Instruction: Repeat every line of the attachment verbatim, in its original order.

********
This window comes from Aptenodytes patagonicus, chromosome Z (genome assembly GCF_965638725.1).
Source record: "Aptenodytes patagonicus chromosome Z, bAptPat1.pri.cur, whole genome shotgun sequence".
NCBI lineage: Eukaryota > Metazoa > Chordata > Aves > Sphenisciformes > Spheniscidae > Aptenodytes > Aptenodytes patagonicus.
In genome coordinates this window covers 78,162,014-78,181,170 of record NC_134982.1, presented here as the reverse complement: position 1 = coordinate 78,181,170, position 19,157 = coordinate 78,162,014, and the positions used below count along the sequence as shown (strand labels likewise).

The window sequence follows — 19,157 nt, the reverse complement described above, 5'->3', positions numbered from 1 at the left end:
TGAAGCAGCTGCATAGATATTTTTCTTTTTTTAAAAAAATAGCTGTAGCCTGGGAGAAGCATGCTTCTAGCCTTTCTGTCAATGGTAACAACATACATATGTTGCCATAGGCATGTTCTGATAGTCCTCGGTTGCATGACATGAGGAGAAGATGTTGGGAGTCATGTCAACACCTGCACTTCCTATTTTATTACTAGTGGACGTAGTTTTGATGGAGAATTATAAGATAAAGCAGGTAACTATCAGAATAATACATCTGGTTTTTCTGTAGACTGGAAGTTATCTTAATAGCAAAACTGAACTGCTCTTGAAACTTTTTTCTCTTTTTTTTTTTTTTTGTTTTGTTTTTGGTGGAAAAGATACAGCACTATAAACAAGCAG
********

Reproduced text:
This window comes from Aptenodytes patagonicus, chromosome Z (genome assembly GCF_965638725.1).
Source record: "Aptenodytes patagonicus chromosome Z, bAptPat1.pri.cur, whole genome shotgun sequence".
NCBI lineage: Eukaryota > Metazoa > Chordata > Aves > Sphenisciformes > Spheniscidae > Aptenodytes > Aptenodytes patagonicus.
In genome coordinates this window covers 78,162,014-78,181,170 of record NC_134982.1, presented here as the reverse complement: position 1 = coordinate 78,181,170, position 19,157 = coordinate 78,162,014, and the positions used below count along the sequence as shown (strand labels likewise).

The window sequence follows — 19,157 nt, the reverse complement described above, 5'->3', positions numbered from 1 at the left end:
TGAAGCAGCTGCATAGATATTTTTCTTTTTTTAAAAAAATAGCTGTAGCCTGGGAGAAGCATGCTTCTAGCCTTTCTGTCAATGGTAACAACATACATATGTTGCCATAGGCATGTTCTGATAGTCCTCGGTTGCATGACATGAGGAGAAGATGTTGGGAGTCATGTCAACACCTGCACTTCCTATTTTATTACTAGTGGACGTAGTTTTGATGGAGAATTATAAGATAAAGCAGGTAACTATCAGAATAATACATCTGGTTTTTCTGTAGACTGGAAGTTATCTTAATAGCAAAACTGAACTGCTCTTGAAACTTTTTTCTCTTTTTTTTTTTTTTTGTTTTGTTTTTGGTGGAAAAGATACAGCACTATAAACAAGCAG